1. Create subclasses that match the branches of this complex condition (prepare a class hierarchy).
  2. In the created classes, create one shared method, then move the code from the appropriate condition branch to this new method.
  3. Replace the condition with the appropriate method call.

The result? Proper implementation will be achieved through a polymorphism depending on the class of objects.

Replacing conditional with polymorphism — example

Let us assume that we have a vehicle class (Vehicle) which, depend on its type (“bus”, “truck”, “car”), must have different documents for inspection (VehicleDocuments).

Replacing conditional with polymorphism example

One fragment of this class uses a method with complex Switch conditional:

Replacing conditional with polymorphism example

Why is Switch conditional problematic here? Well, it belongs to the so-called code smells. Note that in this particular case it means that we cannot develop the class further without modifying this conditional. So it disrupts the OCP pattern. As a result, it asks for replacing with polymorphism, i.e. inserting certain classes dedicated to specific types instead of Switch:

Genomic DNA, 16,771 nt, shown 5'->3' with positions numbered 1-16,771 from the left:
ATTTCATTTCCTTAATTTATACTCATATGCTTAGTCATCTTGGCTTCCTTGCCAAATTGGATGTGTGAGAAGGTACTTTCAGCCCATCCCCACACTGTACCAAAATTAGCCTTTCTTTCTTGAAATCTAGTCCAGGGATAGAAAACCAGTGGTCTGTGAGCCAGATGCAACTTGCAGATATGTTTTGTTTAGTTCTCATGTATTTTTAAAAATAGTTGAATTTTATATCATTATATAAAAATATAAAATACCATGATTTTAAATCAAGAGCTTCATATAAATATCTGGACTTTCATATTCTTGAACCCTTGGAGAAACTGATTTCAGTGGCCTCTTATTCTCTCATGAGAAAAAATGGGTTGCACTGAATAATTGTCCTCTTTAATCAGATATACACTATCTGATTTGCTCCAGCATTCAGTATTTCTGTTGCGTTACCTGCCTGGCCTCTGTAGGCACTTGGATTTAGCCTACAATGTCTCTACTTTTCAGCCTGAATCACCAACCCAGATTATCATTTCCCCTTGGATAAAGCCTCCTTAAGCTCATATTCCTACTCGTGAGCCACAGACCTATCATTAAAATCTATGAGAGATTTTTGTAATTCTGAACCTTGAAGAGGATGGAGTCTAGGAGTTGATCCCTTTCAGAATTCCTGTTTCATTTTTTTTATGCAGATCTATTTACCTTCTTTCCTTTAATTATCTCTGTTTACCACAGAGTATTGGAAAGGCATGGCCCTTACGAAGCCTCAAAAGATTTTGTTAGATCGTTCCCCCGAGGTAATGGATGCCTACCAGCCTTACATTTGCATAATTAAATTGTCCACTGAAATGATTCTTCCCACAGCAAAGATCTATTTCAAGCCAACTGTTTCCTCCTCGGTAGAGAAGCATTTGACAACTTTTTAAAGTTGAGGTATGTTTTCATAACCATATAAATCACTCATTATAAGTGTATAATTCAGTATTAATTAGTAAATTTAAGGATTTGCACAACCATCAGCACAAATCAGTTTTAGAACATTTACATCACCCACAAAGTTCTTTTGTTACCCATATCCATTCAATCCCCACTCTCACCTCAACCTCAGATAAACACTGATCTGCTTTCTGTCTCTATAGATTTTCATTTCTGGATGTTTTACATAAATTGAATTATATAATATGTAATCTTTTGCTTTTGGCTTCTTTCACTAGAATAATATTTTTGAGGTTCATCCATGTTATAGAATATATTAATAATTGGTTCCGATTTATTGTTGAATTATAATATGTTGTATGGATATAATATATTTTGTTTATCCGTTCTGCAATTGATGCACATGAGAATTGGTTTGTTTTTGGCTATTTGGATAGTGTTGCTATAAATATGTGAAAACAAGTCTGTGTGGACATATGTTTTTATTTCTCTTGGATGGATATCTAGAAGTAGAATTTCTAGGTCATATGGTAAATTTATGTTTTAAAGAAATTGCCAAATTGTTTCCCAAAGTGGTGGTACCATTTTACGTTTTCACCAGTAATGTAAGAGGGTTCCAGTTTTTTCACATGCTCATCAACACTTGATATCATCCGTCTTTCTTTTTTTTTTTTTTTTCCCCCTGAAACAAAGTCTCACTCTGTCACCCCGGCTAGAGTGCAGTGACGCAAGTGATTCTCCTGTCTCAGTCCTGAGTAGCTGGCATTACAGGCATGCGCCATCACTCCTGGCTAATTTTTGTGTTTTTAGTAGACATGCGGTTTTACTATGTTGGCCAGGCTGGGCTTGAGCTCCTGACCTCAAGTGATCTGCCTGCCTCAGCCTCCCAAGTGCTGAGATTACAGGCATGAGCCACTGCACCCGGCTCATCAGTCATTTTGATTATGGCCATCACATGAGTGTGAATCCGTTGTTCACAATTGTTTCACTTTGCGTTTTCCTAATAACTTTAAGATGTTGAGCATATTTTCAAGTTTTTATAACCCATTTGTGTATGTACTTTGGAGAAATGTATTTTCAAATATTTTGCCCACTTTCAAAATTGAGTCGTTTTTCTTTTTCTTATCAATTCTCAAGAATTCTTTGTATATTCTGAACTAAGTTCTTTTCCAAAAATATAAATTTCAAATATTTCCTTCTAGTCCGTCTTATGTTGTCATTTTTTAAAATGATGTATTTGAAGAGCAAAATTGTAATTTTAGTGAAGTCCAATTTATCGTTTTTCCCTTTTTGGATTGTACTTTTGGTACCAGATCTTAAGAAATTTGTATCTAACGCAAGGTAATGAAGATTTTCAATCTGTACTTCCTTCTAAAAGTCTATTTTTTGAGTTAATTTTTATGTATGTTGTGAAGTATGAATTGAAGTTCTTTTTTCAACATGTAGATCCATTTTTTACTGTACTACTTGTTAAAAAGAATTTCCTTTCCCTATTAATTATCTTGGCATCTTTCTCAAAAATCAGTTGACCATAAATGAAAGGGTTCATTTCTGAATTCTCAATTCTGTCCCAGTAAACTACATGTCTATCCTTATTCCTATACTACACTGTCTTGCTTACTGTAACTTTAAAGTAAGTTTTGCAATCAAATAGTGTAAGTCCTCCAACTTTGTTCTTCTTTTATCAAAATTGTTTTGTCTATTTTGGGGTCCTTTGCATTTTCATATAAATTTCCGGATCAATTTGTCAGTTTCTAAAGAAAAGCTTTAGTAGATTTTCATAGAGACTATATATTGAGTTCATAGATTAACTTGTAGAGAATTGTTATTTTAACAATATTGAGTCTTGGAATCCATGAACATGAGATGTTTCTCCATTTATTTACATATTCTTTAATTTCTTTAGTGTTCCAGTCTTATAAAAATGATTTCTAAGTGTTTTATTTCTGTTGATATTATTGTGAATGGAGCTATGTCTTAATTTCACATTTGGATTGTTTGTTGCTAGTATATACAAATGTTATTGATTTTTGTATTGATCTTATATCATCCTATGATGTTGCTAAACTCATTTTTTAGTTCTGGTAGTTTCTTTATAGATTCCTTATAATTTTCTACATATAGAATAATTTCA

Replacing conditional with polymorphism example
Replacing conditional with polymorphism example

Now that you have refactored with polymorphism, you can add new subclasses instead of modifying your code every time.

Refactoring Trick # 3: Refactoring with the Single Responsibility Principle (SRP)

If a class has multiple responsibilities, for example two: generating museum tickets and printing them, it is responsible for two processes that may change independently in the future. The content of the tickets may change, as well as their printed format. In that case, it is much better (and more future-proof for clean code) to separate the two responsibilities so that they work independently of each other.